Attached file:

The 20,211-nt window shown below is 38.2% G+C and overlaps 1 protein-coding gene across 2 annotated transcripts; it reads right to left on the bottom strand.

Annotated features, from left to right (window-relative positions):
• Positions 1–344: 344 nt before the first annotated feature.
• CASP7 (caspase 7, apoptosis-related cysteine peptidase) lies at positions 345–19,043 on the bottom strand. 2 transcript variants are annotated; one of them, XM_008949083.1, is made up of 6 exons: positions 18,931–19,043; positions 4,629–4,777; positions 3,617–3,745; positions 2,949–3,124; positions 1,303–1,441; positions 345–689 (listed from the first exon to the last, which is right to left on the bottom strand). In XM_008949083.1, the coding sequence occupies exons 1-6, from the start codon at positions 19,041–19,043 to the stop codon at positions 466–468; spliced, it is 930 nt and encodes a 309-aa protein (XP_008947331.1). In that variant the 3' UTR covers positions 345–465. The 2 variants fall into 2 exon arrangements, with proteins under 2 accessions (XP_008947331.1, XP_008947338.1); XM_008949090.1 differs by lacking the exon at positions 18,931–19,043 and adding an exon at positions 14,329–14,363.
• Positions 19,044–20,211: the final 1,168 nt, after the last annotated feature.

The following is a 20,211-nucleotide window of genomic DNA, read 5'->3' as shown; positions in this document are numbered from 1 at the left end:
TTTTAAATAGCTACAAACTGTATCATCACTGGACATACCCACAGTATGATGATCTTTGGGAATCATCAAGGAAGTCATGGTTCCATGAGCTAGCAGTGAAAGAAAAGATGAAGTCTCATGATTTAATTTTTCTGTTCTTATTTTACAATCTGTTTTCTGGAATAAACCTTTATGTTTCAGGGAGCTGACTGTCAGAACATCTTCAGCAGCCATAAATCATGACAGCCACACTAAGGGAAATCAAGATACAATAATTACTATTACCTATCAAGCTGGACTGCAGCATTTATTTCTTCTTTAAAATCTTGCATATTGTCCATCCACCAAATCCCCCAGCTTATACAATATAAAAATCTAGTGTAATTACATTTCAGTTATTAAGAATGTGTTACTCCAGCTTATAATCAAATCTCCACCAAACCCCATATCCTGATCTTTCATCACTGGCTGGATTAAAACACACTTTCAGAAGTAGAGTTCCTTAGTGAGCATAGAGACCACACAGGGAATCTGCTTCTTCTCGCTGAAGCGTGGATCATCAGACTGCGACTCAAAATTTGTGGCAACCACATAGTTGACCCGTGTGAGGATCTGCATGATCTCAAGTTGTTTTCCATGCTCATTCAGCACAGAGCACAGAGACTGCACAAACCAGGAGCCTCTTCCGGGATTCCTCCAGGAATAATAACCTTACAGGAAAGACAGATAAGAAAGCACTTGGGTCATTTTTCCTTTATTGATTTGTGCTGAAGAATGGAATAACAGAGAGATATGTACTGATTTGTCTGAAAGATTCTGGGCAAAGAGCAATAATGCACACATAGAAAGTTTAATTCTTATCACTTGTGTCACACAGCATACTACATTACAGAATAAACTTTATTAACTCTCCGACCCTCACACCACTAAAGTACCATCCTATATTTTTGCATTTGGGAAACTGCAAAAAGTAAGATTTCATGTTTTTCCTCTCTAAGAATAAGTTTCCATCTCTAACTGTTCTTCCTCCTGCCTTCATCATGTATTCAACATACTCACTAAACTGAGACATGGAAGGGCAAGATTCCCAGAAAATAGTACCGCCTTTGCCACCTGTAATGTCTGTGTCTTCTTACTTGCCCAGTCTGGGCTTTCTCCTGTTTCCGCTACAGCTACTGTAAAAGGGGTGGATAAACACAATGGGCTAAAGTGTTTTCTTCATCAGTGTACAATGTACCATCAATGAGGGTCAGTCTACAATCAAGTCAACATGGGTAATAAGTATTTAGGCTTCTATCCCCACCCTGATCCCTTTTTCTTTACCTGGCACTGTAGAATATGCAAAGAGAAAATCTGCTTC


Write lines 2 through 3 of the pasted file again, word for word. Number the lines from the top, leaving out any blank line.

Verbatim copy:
Annotated features, from left to right (window-relative positions):
• Positions 1–344: 344 nt before the first annotated feature.